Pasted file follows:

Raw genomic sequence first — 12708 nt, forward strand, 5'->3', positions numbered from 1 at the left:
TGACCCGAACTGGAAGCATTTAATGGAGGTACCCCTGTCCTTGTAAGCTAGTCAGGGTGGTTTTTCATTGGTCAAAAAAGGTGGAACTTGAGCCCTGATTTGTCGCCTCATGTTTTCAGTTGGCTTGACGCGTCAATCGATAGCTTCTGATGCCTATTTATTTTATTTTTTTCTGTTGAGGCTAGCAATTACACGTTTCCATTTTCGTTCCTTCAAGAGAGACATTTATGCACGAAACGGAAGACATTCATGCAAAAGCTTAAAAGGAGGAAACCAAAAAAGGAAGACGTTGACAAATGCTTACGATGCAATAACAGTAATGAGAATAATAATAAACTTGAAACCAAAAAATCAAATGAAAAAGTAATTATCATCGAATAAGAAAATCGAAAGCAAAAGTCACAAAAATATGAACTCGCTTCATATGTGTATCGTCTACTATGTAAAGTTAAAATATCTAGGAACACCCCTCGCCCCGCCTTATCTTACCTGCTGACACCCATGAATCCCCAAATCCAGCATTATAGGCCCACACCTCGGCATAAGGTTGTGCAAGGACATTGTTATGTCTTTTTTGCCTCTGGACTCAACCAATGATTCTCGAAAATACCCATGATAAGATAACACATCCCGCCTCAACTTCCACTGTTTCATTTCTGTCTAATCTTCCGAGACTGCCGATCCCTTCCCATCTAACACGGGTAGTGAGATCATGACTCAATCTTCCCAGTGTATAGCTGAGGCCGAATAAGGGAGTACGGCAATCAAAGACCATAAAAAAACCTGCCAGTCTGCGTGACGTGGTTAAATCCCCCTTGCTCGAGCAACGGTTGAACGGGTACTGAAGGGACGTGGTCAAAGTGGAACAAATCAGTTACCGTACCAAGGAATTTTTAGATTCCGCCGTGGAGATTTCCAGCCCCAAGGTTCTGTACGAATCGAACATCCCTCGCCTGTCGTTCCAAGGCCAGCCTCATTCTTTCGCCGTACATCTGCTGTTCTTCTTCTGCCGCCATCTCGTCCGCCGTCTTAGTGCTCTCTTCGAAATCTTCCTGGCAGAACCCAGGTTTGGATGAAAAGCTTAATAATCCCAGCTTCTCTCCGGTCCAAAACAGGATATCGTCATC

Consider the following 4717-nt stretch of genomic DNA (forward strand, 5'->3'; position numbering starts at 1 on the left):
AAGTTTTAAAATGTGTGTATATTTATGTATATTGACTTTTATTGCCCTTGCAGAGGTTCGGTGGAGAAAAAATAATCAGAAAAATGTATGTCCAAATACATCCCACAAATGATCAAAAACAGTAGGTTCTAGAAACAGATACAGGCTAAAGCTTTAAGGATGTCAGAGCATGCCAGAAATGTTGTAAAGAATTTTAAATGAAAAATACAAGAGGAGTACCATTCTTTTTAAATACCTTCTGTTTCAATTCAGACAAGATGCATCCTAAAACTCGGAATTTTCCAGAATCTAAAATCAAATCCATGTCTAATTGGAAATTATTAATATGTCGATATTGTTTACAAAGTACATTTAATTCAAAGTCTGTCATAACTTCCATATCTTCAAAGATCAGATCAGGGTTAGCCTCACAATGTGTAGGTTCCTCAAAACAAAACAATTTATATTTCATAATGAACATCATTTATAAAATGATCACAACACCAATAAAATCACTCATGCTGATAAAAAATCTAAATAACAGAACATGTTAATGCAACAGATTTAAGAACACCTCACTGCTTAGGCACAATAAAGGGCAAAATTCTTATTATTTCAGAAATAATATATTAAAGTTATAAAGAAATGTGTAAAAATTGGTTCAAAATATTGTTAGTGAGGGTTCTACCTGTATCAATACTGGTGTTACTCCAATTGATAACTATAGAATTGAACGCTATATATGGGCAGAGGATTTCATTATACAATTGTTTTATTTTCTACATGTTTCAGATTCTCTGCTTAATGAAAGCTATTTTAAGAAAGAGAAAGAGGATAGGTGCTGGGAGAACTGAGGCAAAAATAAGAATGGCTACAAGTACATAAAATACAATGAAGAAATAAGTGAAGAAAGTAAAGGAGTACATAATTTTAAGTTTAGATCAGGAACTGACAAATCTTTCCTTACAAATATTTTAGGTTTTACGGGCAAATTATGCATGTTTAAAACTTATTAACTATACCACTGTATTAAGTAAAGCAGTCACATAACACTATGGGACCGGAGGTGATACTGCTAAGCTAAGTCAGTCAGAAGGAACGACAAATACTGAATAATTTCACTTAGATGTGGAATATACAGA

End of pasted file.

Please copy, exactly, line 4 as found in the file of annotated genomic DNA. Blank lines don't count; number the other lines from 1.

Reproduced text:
AAGTTTTAAAATGTGTGTATATTTATGTATATTGACTTTTATTGCCCTTGCAGAGGTTCGGTGGAGAAAAAATAATCAGAAAAATGTATGTCCAAATACATCCCACAAATGATCAAAAACAGTAGGTTCTAGAAACAGATACAGGCTAAAGCTTTAAGGATGTCAGAGCATGCCAGAAATGTTGTAAAGAATTTTAAATGAAAAATACAAGAGGAGTACCATTCTTTTTAAATACCTTCTGTTTCAATTCAGACAAGATGCATCCTAAAACTCGGAATTTTCCAGAATCTAAAATCAAATCCATGTCTAATTGGAAATTATTAATATGTCGATATTGTTTACAAAGTACATTTAATTCAAAGTCTGTCATAACTTCCATATCTTCAAAGATCAGATCAGGGTTAGCCTCACAATGTGTAGGTTCCTCAAAACAAAACAATTTATATTTCATAATGAACATCATTTATAAAATGATCACAACACCAATAAAATCACTCATGCTGATAAAAAATCTAAATAACAGAACATGTTAATGCAACAGATTTAAGAACACCTCACTGCTTAGGCACAATAAAGGGCAAAATTCTTATTATTTCAGAAATAATATATTAAAGTTATAAAGAAATGTGTAAAAATTGGTTCAAAATATTGTTAGTGAGGGTTCTACCTGTATCAATACTGGTGTTACTCCAATTGATAACTATAGAATTGAACGCTATATATGGGCAGAGGATTTCATTATACAATTGTTTTATTTTCTACATGTTTCAGATTCTCTGCTTAATGAAAGCTATTTTAAGAAAGAGAAAGAGGATAGGTGCTGGGAGAACTGAGGCAAAAATAAGAATGGCTACAAGTACATAAAATACAATGAAGAAATAAGTGAAGAAAGTAAAGGAGTACATAATTTTAAGTTTAGATCAGGAACTGACAAATCTTTCCTTACAAATATTTTAGGTTTTACGGGCAAATTATGCATGTTTAAAACTTATTAACTATACCACTGTATTAAGTAAAGCAGTCACATAACACTATGGGACCGGAGGTGATACTGCTAAGCTAAGTCAGTCAGAAGGAACGACAAATACTGAATAATTTCACTTAGATGTGGAATATACAGA